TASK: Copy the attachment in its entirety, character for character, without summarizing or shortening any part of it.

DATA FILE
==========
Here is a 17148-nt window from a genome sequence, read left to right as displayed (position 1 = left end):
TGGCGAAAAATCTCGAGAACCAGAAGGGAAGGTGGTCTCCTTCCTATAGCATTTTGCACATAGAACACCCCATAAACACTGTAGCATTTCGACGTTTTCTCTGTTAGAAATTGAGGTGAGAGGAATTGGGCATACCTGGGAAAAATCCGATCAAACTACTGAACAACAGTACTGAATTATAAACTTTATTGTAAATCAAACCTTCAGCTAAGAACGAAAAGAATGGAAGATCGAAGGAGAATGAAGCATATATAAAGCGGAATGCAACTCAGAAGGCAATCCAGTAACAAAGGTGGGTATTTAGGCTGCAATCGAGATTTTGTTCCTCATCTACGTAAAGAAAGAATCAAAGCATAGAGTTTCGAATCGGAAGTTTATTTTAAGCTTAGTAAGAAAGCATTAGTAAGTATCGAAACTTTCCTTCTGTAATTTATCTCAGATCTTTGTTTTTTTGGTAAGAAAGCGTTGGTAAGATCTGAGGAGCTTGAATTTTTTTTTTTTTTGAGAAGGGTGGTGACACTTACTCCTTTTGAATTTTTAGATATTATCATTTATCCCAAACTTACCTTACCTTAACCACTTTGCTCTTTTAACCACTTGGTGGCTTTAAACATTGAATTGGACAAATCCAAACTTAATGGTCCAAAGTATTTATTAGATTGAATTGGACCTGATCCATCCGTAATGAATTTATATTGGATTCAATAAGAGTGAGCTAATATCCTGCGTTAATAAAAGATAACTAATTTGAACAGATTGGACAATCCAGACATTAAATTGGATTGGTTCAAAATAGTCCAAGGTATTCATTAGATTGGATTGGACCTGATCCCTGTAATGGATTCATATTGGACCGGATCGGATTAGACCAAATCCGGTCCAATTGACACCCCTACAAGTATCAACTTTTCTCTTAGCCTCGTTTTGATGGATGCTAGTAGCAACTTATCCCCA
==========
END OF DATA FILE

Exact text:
Here is a 17148-nt window from a genome sequence, read left to right as displayed (position 1 = left end):
TGGCGAAAAATCTCGAGAACCAGAAGGGAAGGTGGTCTCCTTCCTATAGCATTTTGCACATAGAACACCCCATAAACACTGTAGCATTTCGACGTTTTCTCTGTTAGAAATTGAGGTGAGAGGAATTGGGCATACCTGGGAAAAATCCGATCAAACTACTGAACAACAGTACTGAATTATAAACTTTATTGTAAATCAAACCTTCAGCTAAGAACGAAAAGAATGGAAGATCGAAGGAGAATGAAGCATATATAAAGCGGAATGCAACTCAGAAGGCAATCCAGTAACAAAGGTGGGTATTTAGGCTGCAATCGAGATTTTGTTCCTCATCTACGTAAAGAAAGAATCAAAGCATAGAGTTTCGAATCGGAAGTTTATTTTAAGCTTAGTAAGAAAGCATTAGTAAGTATCGAAACTTTCCTTCTGTAATTTATCTCAGATCTTTGTTTTTTTGGTAAGAAAGCGTTGGTAAGATCTGAGGAGCTTGAATTTTTTTTTTTTTTGAGAAGGGTGGTGACACTTACTCCTTTTGAATTTTTAGATATTATCATTTATCCCAAACTTACCTTACCTTAACCACTTTGCTCTTTTAACCACTTGGTGGCTTTAAACATTGAATTGGACAAATCCAAACTTAATGGTCCAAAGTATTTATTAGATTGAATTGGACCTGATCCATCCGTAATGAATTTATATTGGATTCAATAAGAGTGAGCTAATATCCTGCGTTAATAAAAGATAACTAATTTGAACAGATTGGACAATCCAGACATTAAATTGGATTGGTTCAAAATAGTCCAAGGTATTCATTAGATTGGATTGGACCTGATCCCTGTAATGGATTCATATTGGACCGGATCGGATTAGACCAAATCCGGTCCAATTGACACCCCTACAAGTATCAACTTTTCTCTTAGCCTCGTTTTGATGGATGCTAGTAGCAACTTATCCCCA